As I look around this room, I see an impressive gathering of top-level leaders.
When it comes to health, you are also grass-roots activists for Africa’s mothers and babies.
President Boni Yayi has personally pledged to make this a priority for the AU.
President Goodluck Jonathan, you and Nigeria are playing a leading role on the Commission on Life-saving Commodities for Women and Children.
The African Union’s CARMMA campaign has shown great progress. Since it was launched three years ago, more than three dozen countries have joined. I applaud UNFPA for its support. And I thank Dr. Babatunde for his commitment.
By the way, you may know that Babatunde means “father comes back” in Yoruba. This could be our slogan. We need our fathers and all men to return to this problem until we have solved it.
Thanks to all of you and many others, there has been dramatic progress in a number of African countries – including Ethiopia, which has reduced maternal deaths by 60 per cent.
But there are still too many tragedies across this continent. Africa is also home to one out of every two women who die in childbirth.
We are here because we are determined to stop these needless maternal deaths. CARMMA is central to our global Every Woman Every Child movement.
We know what it takes to get results:
First, resources for high-impact interventions.
Second, innovative technologies and integrated services to reach even the most remote areas.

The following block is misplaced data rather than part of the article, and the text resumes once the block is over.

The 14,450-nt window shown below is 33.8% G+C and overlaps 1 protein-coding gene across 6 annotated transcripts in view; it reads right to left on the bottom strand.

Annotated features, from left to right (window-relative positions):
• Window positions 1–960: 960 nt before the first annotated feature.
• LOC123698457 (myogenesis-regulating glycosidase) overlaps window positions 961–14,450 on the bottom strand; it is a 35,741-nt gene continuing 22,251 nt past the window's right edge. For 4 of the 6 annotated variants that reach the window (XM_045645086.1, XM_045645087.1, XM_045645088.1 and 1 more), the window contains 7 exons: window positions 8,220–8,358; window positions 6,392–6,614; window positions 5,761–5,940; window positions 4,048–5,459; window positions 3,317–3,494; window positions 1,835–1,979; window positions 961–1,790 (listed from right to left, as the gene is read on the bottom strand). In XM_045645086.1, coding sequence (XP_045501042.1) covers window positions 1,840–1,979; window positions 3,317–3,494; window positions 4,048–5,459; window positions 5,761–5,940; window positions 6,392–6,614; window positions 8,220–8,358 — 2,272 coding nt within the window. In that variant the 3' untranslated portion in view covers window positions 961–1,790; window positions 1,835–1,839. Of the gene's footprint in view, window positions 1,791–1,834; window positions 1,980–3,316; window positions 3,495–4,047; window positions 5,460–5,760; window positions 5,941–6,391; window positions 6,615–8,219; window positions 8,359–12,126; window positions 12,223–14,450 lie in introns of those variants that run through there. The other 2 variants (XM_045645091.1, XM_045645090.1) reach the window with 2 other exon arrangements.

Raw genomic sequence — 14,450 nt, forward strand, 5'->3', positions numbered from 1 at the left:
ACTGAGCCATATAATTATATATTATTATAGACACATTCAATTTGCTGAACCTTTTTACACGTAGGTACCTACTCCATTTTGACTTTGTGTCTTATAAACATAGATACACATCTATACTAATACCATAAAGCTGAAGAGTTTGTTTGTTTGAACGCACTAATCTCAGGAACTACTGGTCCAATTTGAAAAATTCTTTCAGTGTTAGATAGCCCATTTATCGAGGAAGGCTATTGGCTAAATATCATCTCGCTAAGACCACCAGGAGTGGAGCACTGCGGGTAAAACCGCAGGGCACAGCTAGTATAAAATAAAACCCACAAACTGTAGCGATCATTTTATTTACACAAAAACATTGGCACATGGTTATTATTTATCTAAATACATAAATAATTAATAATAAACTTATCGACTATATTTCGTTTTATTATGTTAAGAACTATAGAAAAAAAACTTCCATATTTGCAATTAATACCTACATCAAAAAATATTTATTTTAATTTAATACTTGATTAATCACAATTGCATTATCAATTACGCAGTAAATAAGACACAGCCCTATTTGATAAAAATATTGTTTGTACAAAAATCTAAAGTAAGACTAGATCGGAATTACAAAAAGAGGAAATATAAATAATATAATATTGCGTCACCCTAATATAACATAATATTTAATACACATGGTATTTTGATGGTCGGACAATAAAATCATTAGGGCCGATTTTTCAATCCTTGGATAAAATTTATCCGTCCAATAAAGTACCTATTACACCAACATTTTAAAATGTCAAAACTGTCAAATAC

And third, scaled up investments in Africa’s women and girls.
To achieve lasting progress, we must advance all of the Millennium Development Goals.
We need to improve education. Enough schooling helps girls grow into women who can shape their destiny, including how many children they choose to have.
We need to address hunger, so that pregnant
and nursing mothers get the nutrition they need during the first crucial 1,000 days of life.
And we need to overcome poverty, so that everyone has access to the services and care they deserve.
Ladies and gentlemen,
I have visited a number of clinics and health posts in different parts of Africa. In 2011, together with Dr. Babatunde, I visited Nigeria and Ethiopia to spotlight maternal and child health. Every time and everywhere I went, I have seen tremendous dedication in the eyes of the health workers. And I have seen, in the women and girls, a great sense of relief and hope just from being at the clinics.
They soothe the worry of expectant mothers having early contractions. They do essential
check-ups on pregnant women. They vaccinate children against killer diseases.
It is a privilege for me to see these workers in action. And with that privilege comes a responsibility to support them and the women and children they serve.
You have my pledge that the United Nations will do everything possible to support and expand the CARMMA campaign so that we reach our Millennium Development Goals and make motherhood safe all across Africa.